Meanwhile, Kazakh universities have been consolidating their positions on the world stage year by year. QS World University Rankings 2022 included 14 Kazakh universities in the list, and Times Higher Education World University Rankings 2022 included three universities.

The number of educational programs in English has increased within the country, with the number of qualified foreign specialists rising as a result. They share their experience with local educators and also teach students new technologies and research methods. Nazarbayev University (NU) is very popular among foreign students from the United States, Europe, Africa and Middle East countries.

Reports indicate that Egyptian authorities are promoting a series of activities aimed at promoting Egyptian tourist destinations among the citizens of Kazakhstan. Another exciting prospect is regular Sharm el-Sheikh-Almaty-Sharm el-Sheikh flights and also Cairo-Astana-Cairo flights.

Humanitarian questions are also high on the agenda. It raises concern about the persistent conflicts on the continent, especially in the Horn of Africa and the sub-Saharan Sahel. Interesting to note that Astana is a supporter of the active interaction of the OIC (Organisation of Islamic Cooperation) and African Union with questions related to African conflict resolution and ensuring interethnic and inter-religious dialogue, poverty eradication and illiteracy, as well as the fight against a variety of illnesses and diseases.

Nevertheless, Kazakhstan has shown concern about the continent’s humanitarian challenges by providing food relief to Somalia and donating $350,000 to an international fund to fight Ebola. This is one tip of the iceberg. In the process of forging closer relations, Kazakhstan has identified obstacles, including geographic remoteness of the countries, absence of direct transport links and lack of information about one other.

Despite these, the relations are still advancing. Kazakhstan’s political stability and achievements in the fields of agriculture, technology and finance, however, can ensure future successful cooperation between the country and the continent. Kazakhstan is creating a sub-regional hub for multilateral diplomacy in its southern capital of Almaty. As a result, interregional cooperation could be initiated between Central Asia and Africa.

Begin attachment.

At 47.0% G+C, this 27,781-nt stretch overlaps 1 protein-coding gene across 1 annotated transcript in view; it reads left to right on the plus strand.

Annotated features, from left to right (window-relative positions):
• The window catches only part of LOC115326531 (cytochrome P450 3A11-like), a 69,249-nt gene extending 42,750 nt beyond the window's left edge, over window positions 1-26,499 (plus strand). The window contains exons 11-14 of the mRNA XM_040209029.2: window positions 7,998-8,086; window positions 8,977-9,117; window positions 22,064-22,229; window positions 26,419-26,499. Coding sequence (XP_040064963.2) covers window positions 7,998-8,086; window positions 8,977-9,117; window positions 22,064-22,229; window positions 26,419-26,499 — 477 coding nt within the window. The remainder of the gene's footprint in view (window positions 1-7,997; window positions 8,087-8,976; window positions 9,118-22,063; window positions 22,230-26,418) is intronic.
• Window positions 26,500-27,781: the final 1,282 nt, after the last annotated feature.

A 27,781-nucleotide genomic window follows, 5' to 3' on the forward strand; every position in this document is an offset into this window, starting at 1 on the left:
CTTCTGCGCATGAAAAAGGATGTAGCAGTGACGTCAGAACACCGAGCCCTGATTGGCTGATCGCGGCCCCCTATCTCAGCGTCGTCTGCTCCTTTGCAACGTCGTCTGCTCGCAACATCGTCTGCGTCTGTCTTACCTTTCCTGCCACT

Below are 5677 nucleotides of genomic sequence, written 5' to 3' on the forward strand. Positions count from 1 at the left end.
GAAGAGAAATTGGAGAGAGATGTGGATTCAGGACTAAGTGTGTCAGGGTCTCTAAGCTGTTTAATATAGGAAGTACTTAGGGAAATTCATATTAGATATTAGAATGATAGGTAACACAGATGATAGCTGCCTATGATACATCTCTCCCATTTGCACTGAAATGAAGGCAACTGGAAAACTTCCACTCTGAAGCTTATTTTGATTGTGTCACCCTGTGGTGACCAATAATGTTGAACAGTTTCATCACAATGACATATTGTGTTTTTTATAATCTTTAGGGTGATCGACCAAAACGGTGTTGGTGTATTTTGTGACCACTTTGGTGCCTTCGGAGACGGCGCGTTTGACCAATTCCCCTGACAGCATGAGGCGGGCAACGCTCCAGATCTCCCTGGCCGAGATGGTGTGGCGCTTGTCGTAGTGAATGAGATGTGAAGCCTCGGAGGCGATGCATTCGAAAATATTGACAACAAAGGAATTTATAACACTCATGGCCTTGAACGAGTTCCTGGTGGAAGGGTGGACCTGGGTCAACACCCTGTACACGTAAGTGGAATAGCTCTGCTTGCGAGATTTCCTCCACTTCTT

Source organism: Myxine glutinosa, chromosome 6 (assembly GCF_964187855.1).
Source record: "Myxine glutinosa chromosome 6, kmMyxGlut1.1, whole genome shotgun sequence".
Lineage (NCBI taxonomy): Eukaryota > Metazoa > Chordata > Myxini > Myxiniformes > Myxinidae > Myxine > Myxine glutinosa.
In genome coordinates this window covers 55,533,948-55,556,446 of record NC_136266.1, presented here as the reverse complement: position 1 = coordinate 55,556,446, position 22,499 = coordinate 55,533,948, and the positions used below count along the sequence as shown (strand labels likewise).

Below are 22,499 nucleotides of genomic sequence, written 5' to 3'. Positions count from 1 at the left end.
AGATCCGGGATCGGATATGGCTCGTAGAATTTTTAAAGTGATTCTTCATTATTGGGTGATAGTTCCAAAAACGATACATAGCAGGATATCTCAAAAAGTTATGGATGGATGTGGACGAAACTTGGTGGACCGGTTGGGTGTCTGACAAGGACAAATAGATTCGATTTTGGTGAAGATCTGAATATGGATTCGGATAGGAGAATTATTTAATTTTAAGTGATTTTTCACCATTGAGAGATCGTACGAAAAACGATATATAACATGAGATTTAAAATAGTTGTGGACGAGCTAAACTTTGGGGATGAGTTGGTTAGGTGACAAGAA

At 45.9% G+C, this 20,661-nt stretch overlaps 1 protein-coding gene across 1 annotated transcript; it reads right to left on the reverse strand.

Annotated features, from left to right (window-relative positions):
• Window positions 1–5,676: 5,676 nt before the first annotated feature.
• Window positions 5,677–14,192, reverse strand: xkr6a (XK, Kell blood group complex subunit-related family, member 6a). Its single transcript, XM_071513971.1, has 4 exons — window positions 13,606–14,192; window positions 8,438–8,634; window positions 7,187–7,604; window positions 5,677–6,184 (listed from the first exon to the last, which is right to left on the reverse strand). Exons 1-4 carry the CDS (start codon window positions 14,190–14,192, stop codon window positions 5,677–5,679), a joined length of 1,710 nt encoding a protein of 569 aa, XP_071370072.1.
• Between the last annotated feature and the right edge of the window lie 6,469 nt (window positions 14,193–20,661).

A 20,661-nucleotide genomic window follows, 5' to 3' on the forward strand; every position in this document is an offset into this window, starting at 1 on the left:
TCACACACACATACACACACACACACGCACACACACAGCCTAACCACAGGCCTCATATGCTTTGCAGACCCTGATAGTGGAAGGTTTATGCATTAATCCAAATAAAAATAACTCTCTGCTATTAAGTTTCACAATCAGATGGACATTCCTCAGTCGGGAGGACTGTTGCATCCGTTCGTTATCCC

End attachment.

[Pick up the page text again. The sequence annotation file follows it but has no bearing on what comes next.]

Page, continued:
In broader terms, Kazakhstan has been an active participant in South-South cooperation. Its efforts in the areas of development exchange and cooperation provide a good opportunity for African countries, said UNDP Regional Bureau for Africa (RBA) Strategy and Analysis Team Chief Ayodele Odusola.

“One thing that is very clear to us as a key partner with the Kazakh government is that South-South cooperation has become an effective strategy of development solutions in developing countries, especially in Africa. We feel it is quite important for us to move this issue of South-South cooperation to the next level,” he noted.

Odusola added statistics indicate Africa will contribute 54 per cent of the total population growth expected worldwide by 2050 and 82 per cent by 2100, which, in turn, requires consolidating efforts.

“There are a number of lessons and experiences that can be shared between Kazakhstan and many African countries, essentially in the areas where Kazakhstan is doing very well when it comes to the issues of industrialisation and mechanised agriculture,” he told The Astana Times and added that Kazakhstan and many African countries have similarities in the structure of the economy.

Under Kazakh President Kassym-Jomart Tokayev, the new Foreign Policy Concept of Kazakhstan indicates Africa as one of the top priorities regions and plans to establish more diplomatic relations with the majority of African countries. The document says that Astana is observing the current political and economic transformations with great interest in Africa.